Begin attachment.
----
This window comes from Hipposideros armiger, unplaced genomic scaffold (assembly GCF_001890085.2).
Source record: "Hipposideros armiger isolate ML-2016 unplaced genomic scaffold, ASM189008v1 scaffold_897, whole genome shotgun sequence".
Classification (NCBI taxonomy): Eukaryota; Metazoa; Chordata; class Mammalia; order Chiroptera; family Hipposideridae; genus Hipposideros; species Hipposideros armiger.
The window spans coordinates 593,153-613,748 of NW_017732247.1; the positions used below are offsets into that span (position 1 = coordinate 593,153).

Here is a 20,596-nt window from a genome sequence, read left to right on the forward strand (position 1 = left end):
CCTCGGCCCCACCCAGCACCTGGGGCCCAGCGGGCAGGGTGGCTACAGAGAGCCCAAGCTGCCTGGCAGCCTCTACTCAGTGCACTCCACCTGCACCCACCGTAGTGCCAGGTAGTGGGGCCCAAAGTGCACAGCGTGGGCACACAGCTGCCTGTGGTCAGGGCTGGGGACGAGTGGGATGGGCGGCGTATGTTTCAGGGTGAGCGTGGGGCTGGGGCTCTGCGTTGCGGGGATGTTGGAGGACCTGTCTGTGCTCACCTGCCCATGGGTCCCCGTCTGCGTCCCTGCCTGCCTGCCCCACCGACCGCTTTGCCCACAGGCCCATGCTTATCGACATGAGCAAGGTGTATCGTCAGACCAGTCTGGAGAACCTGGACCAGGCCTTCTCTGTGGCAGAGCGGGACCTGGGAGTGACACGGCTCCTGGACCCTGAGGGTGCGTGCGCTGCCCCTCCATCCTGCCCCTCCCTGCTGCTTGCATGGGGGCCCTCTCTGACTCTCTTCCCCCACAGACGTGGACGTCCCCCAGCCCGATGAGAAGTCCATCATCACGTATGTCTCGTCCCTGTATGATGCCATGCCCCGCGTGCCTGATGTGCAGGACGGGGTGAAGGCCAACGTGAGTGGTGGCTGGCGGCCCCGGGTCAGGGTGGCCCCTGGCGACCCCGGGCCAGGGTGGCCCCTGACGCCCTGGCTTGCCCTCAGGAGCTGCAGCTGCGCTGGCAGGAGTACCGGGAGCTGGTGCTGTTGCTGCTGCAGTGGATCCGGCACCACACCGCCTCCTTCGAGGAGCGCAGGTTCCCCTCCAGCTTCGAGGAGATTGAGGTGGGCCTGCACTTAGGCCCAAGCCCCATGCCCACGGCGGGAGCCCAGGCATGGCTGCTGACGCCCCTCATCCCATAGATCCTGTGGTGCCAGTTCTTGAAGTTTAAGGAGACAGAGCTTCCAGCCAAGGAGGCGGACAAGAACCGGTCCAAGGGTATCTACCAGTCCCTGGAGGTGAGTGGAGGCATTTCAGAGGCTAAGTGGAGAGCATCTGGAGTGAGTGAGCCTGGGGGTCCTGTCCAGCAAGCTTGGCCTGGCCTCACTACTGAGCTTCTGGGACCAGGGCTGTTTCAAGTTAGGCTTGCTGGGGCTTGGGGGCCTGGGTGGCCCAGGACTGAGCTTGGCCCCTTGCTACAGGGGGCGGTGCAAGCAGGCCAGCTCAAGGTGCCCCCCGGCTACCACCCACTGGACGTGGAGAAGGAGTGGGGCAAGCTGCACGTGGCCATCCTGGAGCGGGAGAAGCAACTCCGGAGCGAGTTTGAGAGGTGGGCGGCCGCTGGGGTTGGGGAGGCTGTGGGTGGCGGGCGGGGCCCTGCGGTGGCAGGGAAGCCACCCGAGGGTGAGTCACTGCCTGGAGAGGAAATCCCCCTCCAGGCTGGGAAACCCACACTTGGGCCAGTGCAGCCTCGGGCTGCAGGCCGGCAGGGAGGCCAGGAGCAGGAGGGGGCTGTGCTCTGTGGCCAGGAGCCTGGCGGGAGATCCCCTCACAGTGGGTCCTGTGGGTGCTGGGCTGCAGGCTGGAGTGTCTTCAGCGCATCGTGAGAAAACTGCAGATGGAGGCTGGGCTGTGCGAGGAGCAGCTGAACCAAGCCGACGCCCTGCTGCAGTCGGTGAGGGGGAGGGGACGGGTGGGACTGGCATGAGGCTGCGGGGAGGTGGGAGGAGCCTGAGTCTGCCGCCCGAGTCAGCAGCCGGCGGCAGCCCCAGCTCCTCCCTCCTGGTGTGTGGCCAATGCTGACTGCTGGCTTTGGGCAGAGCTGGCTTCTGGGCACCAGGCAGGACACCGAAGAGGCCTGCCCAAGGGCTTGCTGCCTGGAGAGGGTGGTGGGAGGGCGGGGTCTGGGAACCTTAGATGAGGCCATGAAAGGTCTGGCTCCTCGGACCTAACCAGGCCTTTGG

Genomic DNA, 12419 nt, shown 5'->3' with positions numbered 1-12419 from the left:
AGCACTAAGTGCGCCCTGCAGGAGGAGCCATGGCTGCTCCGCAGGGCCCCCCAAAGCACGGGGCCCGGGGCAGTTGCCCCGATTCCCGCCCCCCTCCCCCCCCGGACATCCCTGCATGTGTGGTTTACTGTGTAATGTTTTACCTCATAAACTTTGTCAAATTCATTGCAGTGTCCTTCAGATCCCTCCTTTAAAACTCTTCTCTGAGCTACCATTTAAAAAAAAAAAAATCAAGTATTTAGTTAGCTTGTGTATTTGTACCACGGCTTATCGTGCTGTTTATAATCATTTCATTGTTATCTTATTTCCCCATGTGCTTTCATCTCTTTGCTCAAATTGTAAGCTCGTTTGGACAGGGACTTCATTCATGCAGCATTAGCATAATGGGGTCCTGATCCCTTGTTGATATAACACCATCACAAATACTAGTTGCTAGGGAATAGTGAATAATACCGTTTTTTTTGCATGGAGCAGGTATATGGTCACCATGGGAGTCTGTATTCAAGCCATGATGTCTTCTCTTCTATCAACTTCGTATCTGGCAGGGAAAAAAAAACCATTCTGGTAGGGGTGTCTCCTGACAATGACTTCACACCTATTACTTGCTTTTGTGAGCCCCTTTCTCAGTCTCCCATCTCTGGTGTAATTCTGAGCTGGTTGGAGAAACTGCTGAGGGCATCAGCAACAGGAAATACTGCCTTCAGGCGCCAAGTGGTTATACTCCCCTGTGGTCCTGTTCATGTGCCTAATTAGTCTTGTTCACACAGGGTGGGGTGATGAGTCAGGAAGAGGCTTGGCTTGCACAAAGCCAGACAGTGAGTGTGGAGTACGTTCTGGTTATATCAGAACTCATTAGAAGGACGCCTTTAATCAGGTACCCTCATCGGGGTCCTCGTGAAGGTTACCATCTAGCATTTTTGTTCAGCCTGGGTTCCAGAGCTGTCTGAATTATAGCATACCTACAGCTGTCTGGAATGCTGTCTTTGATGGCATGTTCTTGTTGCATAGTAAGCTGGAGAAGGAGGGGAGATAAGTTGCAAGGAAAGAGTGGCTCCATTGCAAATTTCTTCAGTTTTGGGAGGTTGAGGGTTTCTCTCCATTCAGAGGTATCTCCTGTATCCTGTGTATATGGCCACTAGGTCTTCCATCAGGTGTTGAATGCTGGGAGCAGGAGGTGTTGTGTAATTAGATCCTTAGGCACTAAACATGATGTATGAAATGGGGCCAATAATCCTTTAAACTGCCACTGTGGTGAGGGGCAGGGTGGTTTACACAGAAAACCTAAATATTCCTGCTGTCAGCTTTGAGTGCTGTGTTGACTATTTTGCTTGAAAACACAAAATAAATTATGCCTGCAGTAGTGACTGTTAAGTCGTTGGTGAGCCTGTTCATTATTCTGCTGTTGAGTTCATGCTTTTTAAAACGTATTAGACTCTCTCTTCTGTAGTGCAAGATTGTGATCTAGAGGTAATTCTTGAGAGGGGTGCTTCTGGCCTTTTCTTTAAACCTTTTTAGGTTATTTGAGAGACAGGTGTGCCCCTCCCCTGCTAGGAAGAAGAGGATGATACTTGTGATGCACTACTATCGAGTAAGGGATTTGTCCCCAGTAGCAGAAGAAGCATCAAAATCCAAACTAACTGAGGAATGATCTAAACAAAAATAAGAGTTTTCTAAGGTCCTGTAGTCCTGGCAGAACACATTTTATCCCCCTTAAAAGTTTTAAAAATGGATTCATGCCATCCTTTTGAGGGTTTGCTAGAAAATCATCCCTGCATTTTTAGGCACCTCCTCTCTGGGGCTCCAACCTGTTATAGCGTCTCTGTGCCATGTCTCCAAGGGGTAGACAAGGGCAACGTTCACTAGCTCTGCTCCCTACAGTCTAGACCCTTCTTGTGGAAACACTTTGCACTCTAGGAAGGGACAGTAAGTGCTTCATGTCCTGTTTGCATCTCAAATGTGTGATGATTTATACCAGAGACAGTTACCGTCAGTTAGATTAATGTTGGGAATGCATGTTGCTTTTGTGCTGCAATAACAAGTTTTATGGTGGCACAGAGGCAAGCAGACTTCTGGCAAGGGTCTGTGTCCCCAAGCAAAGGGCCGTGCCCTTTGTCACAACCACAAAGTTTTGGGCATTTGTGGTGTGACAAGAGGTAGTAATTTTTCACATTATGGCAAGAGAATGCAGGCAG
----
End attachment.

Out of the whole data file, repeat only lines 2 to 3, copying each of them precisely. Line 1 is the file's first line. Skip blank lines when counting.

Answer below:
Source record: "Hipposideros armiger isolate ML-2016 unplaced genomic scaffold, ASM189008v1 scaffold_897, whole genome shotgun sequence".
Classification (NCBI taxonomy): Eukaryota; Metazoa; Chordata; class Mammalia; order Chiroptera; family Hipposideridae; genus Hipposideros; species Hipposideros armiger.